Interestingly test (15) and (16) both had an issue where the first cut, a 1/2" circle, completely failed to cut at all – the torch never fired, and FireControl made no complaint. I was watching the tests and it seemed like it was doing a dry run for some reason, but when it made the second pierce (a 1/4" hole) that proceeded normally. Could this be related to the problems I’m having overall?


Is there a chance you may have voltage drop going to the plasma cutter? I have a razorweld I always cut .250 at 45 amp and 25 Ipm. I upgraded to a hypertherm 65 for the duty cycle. I cut .250 at 45 amp with 50 ipm.

I run a Plasmadyn machine torch on titanium 45, I use the Hypertherm consumables. I Never used the hand torch, so the results and settings between my set up and yours won’t be close. Will definitely have different settings and outcome…
Invest in machine torch, you will be thanking me later. I get between 680-745 pierces before I need to change my consumables, I have good clean dry filtered air to achieve this.

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Have you checked your work clamp to make sure it is seated good in machine dim, and the cable nut is tight to work clamp? looking at pics looks to be work clamp issue? On some of the cuts?

Are you maintaining your air pressure during the cut?

I skimmed through this topic again to see if anyone else asked but didn’t see it.

You could set up your phone to film the gauge rate before your plasma torch during the cut. See if maybe it’s dropping off.

Here is a little information from a hypertherm manual regarding air quality management

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I’d replace that in a heartbeat. The whole consumable pack is trash.

I see the Harbor Freight compatible torch on the plasmadyn website – what size nozzles do you use with it? I see they’re selling a 50A unshielded tip that looks like quite similar to the cutting tip I’m using (with mixed results…) on my hand torch. There’s also a 35A and a 70A, but those seem out of spec.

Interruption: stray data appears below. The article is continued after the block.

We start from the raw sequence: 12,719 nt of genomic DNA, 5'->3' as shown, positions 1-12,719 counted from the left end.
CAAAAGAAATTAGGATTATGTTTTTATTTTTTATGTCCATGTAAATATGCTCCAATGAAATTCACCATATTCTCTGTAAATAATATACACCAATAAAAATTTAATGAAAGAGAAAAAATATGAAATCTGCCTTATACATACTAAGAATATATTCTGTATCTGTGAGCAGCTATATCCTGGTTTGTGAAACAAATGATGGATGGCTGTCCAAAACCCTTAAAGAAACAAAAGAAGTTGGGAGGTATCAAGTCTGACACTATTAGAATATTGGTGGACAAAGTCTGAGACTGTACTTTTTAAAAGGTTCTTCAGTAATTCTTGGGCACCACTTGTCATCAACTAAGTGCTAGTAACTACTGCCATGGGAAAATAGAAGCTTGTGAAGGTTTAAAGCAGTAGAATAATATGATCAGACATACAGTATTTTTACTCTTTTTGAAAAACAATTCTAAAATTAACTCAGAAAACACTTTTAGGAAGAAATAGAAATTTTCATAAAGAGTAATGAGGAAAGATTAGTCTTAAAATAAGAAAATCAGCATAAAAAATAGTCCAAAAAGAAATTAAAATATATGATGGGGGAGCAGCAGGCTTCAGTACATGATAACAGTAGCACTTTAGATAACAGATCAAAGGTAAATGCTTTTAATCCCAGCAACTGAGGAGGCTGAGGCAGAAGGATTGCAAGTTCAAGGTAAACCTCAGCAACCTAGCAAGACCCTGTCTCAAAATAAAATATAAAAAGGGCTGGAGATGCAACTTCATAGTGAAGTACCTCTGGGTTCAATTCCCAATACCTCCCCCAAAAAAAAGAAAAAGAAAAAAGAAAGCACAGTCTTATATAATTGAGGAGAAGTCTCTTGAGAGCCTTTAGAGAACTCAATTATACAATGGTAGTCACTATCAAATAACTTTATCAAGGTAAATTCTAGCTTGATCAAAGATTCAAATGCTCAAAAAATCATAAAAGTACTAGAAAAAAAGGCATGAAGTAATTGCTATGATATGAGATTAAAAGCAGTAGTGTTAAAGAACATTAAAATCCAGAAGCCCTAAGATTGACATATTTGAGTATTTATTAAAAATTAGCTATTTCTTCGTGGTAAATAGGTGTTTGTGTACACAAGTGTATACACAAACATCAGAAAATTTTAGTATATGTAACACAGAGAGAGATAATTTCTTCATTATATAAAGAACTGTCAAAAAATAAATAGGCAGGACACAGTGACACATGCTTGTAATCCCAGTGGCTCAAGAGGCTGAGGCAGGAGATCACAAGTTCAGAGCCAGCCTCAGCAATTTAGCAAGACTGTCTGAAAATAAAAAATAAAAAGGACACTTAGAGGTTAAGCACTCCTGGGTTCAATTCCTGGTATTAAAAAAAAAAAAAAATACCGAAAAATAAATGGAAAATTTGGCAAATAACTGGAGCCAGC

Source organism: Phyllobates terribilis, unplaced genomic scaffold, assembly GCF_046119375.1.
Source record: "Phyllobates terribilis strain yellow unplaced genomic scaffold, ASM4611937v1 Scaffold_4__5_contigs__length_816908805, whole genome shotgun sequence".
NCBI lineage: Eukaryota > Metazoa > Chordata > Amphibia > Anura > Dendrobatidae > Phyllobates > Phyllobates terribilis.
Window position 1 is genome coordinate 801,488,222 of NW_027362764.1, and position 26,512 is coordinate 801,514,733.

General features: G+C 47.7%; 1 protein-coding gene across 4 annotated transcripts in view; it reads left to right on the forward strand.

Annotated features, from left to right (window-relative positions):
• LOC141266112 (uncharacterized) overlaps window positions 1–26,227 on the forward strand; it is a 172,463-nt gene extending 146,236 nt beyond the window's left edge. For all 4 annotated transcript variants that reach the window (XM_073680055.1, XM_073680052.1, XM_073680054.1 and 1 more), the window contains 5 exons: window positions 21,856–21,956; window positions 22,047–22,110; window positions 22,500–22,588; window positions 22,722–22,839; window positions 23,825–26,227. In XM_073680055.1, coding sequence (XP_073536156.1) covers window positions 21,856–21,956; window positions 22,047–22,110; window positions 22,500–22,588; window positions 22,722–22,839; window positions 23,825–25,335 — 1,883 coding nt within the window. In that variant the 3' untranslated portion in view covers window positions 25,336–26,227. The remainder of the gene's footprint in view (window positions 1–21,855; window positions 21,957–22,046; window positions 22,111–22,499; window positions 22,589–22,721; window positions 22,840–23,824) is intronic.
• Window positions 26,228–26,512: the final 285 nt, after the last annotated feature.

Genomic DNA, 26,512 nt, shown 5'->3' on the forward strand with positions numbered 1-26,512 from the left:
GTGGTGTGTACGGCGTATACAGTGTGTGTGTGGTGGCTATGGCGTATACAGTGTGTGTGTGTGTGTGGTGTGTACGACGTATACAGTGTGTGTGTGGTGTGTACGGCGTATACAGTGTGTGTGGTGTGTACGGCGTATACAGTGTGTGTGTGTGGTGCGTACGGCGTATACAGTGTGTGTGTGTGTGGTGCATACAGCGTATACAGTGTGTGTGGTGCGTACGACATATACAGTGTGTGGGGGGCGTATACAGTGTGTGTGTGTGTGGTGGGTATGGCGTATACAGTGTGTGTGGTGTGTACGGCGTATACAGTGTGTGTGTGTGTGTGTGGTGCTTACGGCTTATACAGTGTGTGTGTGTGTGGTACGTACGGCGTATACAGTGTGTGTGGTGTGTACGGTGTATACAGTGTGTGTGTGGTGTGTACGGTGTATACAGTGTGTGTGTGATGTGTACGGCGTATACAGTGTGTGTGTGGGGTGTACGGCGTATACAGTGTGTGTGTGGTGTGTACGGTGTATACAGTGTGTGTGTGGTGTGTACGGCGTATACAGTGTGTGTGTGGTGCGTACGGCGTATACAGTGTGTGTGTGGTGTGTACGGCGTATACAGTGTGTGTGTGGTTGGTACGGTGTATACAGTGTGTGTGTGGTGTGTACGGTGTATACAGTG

I like the idea of continuing to use the same machine and just upgrading the torch, particularly given that a Hypertherm would be about 3x the cost.

Do you mean in the 220V supply to the cutter? I’ve got it on a dedicated 50A circuit with whatever heavy gauge wire is spec’d for such a circuit, 6awg I think? It’s only about a 40 foot run from the outlet to the panel, so I assume it’s fine, but I’ve never measured the drop under load.

Yes, the work clamp appears to be in good shape. The nuts that fix the lug at the end of the cable are tight, and the fit in the machine end is good. I have had the machine open to wire in the THC and the trigger connection, I don’t recall where the ground connection is made. I suppose I could have inadvertently screwed up the ground connection, even though I should know enough to know better.

I’ve got a good (1" hard line) air supply line running from the compressor to my cleaning/drying setup, which is immediately before the plasma cutter. I haven’t tried recording the pressure gauge during a cut. The CFM through the torch is pretty high, so wouldn’t you expect to see some drop in the pressure?

I would say you are good on that end. I based on the opinion someone else was cutting at that speed ok. Also before you posted other pictures. Still seems fast for that machine in my opinion.

Yes of course it’ll drop off.

But what I meant by asking the question is it dropping off too much to affect your arc characteristics in a negative way.

Is the torch starving for air a little bit till the compressor spools back up and replenishes the system.

What pressure does your compressor kick on at what pressure does your compressor kick off at?

Is there a moment, a minute or a minute and a half into the cut where the compressor is just about to turn on but you’re still firing and it starves it for a split second but then you’re compressor spools back up reestablishing the correct air pressure it starts cutting half decent again.

Reduced air pressure will kill your consumables just as fast if not faster than moisture.

Just a thought I’ve seen people with very similar scenarios.

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Gotcha. The compressor has a 60 gallon tank and cycles on at 120 psi and off at 170 psi. There’s a regulator on the output of tank keeping the distributed air to 120 psi. Usually the compressor doesn’t cycle on during a cut, and the regulator just before the plasma cutter is keeping the pressure to 80 psi.

So I don’t think there’s an issue with the air supply from the compressor itself, although if there’s something interfering with the flow in the air cleaning setup before the cutter (e.g. an undersized filter or moisture trap?) I could have a problem at that end, despite having good pressure and volume from the compressor.

You said you only have a 3 foot hose after regulator. What size hose? If pressure not dropping on regulator turn it up a little maybe.